Here’s A Reason To Own Microsoft’s Stock: Its Red-Hot Cloud Computing Business


Rewind a few years and Microsoft (NASDAQ:MSFT) was written off as a distant third-place player in the cloud computing market. Amazon (NASDAQ:AMZN) dominated with its Amazon Web Services while Alphabet’s(NASDAQ:GOOG) (NASDAQ:GOOGL) Google was its scrappy second-place rival. 

But things have changed a lot since then. Amazon is still the leader, but Microsoft is chipping away at its lead. It has become the second-largest cloud computing provider on a worldwide basis and is growing at a rate that surpasses its rivals. It’s also operating in an environment that is projected to see double-digit growth in the years to come as more companies move processes to the cloud. 

According to Gartner, the market research firm, the worldwide public cloud services market is forecasted to hit $214.3 billion this year, 17.5% higher than the $182.4 billion seen last year. Cloud system infrastructure services, is expected toenjoy growth of 27.5% in 2019, reaching $38.9 billion.

That bodes well for Microsoft. While Amazon is still the leading cloud service provider with 31.5% market share in cloud infrastructure services, Microsoft is seeing the fastest growth in that segment of the market, growing 63.6% during the second quarter. Overall, total cloud revenue for its fiscal fourth quarter ended June 30 was $33.7 billion, up 12% on a year-over-year basis.

The growth in Microsoft’s cloud computing business shouldn’t be too surprising for anyone who has followed the software giant over the past few years. Ever since current Chief Executive Satya Nadella came on board in 2014, Microsoft has been focused on cloud computing and mobile services. It has been pouring billions of dollars into the efforts. Today it is among the few cloud computing players that cover all the aspects of the marketplace. That means Microsoft is able to get recurring revenue from commercial and consumer customers alike.

Revenue in its commercial cloud business grew 39% to $11 billion in its fiscal fourth-quarter marking the strongest three month period for that part of the business. Microsoft’s Office 365 Commercial business drove the growth, with revenue up 31% year-over-year. Microsoft doesn’t break-out revenue for Azure, its cloud computing service that competes head-on with Amazon, but it’s clear it is focused on displacing its rival. To achieve that end, Microsoft is providing businesses with more reasons to switch to its services. During the year, the technology powerhouse began bundling Azure with its Office products to appeal to more customers. It’s a strategy that appears to be resonating. In July it announced a $2 billion deal with AT&T (NYSE:T) to move most of the telecom provider’s non-network workloads to the public cloud by 2024. As part of the deal, AT&T’s workforce will use Microsoft 365 cloud-based productivity and collaboration tools.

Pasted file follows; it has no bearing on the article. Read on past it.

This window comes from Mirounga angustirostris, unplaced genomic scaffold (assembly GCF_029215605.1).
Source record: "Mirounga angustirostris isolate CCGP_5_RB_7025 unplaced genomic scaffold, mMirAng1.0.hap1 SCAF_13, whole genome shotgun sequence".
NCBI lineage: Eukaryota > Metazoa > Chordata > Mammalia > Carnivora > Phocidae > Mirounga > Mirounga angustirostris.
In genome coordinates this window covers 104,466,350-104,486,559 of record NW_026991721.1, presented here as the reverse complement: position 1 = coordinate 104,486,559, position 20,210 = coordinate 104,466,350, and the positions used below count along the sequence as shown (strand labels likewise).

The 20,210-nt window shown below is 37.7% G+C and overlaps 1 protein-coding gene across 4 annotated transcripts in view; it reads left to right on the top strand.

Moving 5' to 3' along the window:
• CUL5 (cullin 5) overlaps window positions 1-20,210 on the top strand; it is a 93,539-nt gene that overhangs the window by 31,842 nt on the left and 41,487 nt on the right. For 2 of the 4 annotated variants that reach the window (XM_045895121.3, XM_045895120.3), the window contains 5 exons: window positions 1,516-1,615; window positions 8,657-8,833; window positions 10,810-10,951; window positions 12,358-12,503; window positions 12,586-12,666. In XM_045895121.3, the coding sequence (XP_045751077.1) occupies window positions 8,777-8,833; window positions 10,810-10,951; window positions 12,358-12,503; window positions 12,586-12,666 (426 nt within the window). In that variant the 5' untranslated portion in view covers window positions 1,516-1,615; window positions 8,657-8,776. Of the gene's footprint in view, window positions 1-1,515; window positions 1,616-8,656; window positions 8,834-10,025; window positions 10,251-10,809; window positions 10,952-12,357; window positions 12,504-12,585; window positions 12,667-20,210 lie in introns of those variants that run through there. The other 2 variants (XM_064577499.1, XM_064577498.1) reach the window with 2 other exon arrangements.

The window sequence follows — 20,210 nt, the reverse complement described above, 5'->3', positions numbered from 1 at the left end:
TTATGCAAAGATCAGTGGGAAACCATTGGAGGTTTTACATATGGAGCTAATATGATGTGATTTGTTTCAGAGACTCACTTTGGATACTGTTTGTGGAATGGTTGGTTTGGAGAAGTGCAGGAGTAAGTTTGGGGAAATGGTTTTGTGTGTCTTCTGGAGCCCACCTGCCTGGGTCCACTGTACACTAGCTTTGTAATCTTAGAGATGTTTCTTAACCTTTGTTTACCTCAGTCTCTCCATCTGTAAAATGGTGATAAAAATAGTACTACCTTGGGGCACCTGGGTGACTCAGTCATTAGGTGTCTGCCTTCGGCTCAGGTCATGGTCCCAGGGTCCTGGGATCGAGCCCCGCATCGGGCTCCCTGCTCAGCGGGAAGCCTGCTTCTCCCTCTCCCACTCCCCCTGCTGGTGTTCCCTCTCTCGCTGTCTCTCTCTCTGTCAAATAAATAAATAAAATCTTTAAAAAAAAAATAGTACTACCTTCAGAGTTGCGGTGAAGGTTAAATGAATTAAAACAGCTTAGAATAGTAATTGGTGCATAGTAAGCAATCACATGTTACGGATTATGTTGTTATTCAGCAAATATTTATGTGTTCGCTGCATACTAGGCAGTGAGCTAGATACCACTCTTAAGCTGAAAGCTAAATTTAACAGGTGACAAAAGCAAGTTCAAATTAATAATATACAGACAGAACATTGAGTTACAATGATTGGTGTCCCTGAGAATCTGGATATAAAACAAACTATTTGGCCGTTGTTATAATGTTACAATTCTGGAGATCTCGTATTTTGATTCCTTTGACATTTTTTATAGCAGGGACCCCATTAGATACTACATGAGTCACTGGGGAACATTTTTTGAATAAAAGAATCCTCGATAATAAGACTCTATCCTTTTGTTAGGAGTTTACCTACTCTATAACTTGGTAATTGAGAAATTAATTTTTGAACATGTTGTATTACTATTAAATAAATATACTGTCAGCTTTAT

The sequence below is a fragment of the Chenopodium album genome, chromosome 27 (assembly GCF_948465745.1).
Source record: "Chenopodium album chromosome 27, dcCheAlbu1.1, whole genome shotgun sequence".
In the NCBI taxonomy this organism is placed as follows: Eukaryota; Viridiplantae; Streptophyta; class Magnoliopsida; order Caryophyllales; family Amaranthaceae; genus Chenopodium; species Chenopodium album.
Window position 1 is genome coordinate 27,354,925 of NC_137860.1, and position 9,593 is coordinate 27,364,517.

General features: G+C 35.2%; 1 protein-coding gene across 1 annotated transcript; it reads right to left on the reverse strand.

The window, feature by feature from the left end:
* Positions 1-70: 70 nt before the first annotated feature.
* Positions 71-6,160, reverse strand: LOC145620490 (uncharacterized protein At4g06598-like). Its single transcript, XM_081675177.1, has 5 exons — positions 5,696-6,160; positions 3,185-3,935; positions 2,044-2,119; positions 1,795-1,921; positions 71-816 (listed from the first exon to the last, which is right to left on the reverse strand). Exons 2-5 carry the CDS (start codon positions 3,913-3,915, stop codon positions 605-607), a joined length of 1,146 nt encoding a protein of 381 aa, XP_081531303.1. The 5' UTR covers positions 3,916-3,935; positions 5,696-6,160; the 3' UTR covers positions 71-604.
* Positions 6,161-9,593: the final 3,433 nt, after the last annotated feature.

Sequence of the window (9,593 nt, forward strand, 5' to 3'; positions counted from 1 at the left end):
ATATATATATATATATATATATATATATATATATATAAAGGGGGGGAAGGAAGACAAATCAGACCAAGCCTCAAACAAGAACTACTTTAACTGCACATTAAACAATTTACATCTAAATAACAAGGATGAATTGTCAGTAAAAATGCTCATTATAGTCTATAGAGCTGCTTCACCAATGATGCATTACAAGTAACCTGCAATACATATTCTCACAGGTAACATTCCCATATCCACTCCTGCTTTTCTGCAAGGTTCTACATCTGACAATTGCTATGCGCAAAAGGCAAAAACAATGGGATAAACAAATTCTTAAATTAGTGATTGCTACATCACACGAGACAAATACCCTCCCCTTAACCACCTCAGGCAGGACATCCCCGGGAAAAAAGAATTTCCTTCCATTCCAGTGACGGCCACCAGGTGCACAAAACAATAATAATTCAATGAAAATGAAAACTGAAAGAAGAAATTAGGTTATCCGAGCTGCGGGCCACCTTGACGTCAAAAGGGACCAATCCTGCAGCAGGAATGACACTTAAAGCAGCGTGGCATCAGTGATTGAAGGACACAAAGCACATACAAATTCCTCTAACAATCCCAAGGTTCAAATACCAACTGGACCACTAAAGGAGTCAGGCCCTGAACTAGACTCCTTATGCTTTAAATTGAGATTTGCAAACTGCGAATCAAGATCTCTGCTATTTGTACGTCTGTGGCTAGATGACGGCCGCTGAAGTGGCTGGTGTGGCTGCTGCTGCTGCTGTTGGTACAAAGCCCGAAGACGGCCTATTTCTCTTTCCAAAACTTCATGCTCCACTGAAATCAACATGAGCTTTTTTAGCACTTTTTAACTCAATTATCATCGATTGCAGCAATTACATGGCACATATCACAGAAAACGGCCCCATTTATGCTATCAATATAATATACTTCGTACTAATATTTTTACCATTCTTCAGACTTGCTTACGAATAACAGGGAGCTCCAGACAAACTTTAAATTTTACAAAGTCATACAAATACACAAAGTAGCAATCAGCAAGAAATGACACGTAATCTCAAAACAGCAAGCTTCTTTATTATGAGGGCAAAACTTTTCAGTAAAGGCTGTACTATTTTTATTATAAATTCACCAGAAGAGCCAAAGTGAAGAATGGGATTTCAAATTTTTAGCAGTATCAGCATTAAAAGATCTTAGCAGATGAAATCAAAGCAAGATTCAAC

It’s also forging partnerships in the cloud marketplace with the likes of OracleAdobeDell Technologies and SAP among others that round out its offerings and help it eat away at Amazon’s dominance. 

Microsoft’s strong showing in the cloud market hasn’t been lost on investors and Wall Street, which have been sending the stock higher over the past few years. When Microsoft reported its fiscal fourth-quarter results the stock surged in after-hours trading. Shares have come down a bit since then but is still up 40% so far this year. 

Some Wall Street analysts are betting Microsoft will eventually surpass Amazon, to become the leader. In a recent research report, Wedbush Securities analyst Dan Ives said there has been an acceleration of large enterprise cloud deals during the second quarter in the U.S. and Europe and that Microsoft is poised to win many of them. 

With cloud accounting for about 30% of the workloads and with Wedbush forecasting that to increase 55% by 2022, Microsoft could be poised for even more growth in the cloud computing market. As the software giant wins more customers and gains more market share, the stock should have additional growth left in it. 

John Mackey, CEO of Whole Foods Market, an Amazon subsidiary, is a member of The Motley Fool’s board of directors. Suzanne Frey, an executive at Alphabet, is a member of The Motley Fool’s board of directors. Teresa Kersten, an employee of LinkedIn, a Microsoft subsidiary, is a member of The Motley Fool’s board of directors. Donna Fuscaldo has no position in any of the stocks mentioned. The Motley Fool owns shares of and recommends Alphabet (A shares), Alphabet (C shares), Amazon, and Microsoft. The Motley Fool has the following options: long January 2021 $85 calls on Microsoft. The Motley Fool recommends Adobe Systems. The Motley Fool has a disclosure policy.

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